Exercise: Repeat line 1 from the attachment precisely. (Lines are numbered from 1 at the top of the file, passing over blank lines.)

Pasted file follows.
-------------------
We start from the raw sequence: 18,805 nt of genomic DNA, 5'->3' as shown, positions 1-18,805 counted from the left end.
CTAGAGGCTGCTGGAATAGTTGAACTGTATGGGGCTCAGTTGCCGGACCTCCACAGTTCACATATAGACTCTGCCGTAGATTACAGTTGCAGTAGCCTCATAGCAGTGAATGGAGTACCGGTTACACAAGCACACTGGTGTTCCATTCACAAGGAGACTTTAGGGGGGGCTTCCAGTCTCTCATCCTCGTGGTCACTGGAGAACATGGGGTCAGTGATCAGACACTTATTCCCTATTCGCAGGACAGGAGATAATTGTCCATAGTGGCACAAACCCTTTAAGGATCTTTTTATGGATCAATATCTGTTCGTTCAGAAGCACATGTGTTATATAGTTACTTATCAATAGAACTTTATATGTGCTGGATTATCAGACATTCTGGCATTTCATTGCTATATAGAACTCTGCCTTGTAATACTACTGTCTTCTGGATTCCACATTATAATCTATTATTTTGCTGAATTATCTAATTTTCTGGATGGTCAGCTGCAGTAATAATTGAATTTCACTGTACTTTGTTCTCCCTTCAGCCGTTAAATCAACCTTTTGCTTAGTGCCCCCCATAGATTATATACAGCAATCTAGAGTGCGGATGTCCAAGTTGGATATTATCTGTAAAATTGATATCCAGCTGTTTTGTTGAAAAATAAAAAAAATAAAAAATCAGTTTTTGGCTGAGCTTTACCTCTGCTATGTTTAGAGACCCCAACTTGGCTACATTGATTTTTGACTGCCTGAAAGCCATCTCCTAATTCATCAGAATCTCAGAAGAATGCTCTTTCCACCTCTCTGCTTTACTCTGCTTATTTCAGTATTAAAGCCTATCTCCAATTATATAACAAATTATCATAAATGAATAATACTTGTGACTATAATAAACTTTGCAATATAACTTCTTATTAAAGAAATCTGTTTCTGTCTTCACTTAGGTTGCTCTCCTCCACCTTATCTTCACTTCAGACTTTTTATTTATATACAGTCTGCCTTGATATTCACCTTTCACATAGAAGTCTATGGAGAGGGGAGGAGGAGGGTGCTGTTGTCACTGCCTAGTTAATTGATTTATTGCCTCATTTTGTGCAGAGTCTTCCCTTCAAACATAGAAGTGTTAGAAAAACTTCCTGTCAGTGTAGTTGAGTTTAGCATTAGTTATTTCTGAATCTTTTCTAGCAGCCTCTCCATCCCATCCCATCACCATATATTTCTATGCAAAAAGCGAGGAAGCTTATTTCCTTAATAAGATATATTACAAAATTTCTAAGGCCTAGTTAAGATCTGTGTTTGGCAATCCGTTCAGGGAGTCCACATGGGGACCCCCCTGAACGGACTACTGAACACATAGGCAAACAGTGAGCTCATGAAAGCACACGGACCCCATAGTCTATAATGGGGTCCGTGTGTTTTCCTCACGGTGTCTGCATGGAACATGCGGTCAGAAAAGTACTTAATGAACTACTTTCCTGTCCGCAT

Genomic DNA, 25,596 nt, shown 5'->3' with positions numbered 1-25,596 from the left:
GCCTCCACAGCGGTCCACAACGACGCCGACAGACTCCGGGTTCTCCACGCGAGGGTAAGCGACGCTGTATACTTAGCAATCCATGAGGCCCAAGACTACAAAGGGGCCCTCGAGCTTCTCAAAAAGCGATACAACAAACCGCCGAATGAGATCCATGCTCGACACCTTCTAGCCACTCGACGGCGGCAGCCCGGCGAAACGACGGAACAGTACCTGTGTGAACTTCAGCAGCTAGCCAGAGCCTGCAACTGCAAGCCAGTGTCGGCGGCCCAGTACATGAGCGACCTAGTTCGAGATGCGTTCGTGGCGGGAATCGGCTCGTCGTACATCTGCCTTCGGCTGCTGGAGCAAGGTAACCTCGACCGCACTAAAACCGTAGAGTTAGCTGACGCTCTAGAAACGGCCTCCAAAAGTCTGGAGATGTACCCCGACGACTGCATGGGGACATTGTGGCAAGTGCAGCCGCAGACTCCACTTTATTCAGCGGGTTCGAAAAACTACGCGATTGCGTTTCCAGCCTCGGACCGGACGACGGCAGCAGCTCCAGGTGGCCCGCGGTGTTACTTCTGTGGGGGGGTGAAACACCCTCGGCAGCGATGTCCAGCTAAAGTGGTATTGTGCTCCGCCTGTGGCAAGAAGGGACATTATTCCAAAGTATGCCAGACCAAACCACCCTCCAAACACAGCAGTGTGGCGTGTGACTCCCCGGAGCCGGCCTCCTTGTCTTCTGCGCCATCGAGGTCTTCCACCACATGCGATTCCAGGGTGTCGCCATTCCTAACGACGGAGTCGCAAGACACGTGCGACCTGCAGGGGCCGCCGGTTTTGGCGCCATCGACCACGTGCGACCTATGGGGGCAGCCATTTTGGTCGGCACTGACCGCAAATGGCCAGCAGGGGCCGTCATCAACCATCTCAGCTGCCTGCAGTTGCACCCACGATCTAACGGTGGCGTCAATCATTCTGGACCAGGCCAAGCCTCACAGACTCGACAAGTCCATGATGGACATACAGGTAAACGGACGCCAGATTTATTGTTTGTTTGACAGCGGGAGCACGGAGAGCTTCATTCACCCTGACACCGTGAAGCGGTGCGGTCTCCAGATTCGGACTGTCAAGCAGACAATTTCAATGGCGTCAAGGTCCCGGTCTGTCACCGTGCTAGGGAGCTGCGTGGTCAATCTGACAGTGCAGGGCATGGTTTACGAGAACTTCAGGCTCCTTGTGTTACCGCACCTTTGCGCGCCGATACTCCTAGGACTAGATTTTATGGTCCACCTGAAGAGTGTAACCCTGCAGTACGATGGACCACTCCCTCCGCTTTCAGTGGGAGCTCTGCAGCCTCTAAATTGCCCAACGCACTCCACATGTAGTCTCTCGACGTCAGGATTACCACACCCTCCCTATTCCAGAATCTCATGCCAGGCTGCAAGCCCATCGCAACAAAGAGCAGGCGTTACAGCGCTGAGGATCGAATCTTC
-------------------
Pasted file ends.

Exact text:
We start from the raw sequence: 18,805 nt of genomic DNA, 5'->3' as shown, positions 1-18,805 counted from the left end.